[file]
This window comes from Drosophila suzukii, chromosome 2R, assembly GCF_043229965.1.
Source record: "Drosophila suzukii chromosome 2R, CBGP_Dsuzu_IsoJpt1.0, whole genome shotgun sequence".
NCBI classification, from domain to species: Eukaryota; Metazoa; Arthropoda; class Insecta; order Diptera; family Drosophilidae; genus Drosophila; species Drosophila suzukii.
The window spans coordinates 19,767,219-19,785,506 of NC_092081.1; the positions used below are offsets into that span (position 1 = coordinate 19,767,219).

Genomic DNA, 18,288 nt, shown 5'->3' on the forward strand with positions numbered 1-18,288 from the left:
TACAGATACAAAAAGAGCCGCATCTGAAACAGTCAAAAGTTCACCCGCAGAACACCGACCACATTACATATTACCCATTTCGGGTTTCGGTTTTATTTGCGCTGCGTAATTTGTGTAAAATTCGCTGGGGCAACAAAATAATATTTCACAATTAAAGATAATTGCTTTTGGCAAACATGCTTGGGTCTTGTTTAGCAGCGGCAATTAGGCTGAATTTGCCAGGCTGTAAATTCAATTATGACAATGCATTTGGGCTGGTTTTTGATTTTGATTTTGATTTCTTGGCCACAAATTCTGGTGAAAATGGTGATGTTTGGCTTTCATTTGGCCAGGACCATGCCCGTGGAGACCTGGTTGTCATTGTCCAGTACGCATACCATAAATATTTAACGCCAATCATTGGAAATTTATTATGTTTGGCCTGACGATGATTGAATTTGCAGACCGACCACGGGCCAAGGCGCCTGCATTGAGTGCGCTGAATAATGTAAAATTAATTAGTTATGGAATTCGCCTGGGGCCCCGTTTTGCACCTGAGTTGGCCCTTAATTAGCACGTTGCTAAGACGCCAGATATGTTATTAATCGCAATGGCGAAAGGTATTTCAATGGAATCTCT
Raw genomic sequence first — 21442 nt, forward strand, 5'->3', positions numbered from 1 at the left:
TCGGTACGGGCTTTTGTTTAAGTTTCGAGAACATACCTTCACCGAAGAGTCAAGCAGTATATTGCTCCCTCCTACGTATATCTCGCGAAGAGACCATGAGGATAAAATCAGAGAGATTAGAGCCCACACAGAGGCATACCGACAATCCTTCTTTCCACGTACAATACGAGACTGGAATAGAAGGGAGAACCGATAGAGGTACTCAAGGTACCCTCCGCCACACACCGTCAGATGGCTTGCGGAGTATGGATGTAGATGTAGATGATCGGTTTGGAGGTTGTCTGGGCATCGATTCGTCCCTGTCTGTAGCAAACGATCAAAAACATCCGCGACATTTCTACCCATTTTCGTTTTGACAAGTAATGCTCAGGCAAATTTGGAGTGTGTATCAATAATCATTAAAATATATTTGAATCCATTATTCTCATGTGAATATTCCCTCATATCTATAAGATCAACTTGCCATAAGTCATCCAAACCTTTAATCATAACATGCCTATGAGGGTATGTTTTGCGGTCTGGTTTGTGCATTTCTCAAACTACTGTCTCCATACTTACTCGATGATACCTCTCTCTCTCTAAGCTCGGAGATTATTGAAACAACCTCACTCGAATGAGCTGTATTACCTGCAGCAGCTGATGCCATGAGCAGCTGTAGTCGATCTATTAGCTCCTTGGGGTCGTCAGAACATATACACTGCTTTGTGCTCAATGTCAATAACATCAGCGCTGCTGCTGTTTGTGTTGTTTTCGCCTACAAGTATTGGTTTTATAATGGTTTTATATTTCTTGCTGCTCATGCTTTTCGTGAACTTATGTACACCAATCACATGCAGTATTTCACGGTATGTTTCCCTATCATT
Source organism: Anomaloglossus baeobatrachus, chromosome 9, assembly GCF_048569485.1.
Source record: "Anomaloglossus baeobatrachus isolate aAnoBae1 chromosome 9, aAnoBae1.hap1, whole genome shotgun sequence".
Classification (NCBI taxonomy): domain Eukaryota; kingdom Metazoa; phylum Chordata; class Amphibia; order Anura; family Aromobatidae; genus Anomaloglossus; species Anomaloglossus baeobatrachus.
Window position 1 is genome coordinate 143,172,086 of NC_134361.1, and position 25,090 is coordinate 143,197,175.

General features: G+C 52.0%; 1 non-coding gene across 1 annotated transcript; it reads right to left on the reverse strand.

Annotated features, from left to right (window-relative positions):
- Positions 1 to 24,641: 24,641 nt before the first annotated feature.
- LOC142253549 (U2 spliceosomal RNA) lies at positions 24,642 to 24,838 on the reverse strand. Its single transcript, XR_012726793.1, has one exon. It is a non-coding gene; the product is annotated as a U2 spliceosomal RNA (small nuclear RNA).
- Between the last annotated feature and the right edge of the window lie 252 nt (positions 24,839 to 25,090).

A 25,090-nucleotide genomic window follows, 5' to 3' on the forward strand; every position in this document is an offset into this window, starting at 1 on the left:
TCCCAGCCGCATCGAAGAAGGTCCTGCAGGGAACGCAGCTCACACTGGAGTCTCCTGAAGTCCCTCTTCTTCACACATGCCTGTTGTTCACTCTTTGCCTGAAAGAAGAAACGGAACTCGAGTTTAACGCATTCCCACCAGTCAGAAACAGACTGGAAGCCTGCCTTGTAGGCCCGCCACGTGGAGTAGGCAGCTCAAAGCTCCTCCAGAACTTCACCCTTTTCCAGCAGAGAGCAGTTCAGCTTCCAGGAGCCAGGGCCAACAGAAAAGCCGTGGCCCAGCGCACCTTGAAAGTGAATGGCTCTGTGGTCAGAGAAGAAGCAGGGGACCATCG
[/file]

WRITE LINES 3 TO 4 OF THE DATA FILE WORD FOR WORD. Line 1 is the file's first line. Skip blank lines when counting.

NCBI classification, from domain to species: Eukaryota; Metazoa; Arthropoda; class Insecta; order Diptera; family Drosophilidae; genus Drosophila; species Drosophila suzukii.
The window spans coordinates 19,767,219-19,785,506 of NC_092081.1; the positions used below are offsets into that span (position 1 = coordinate 19,767,219).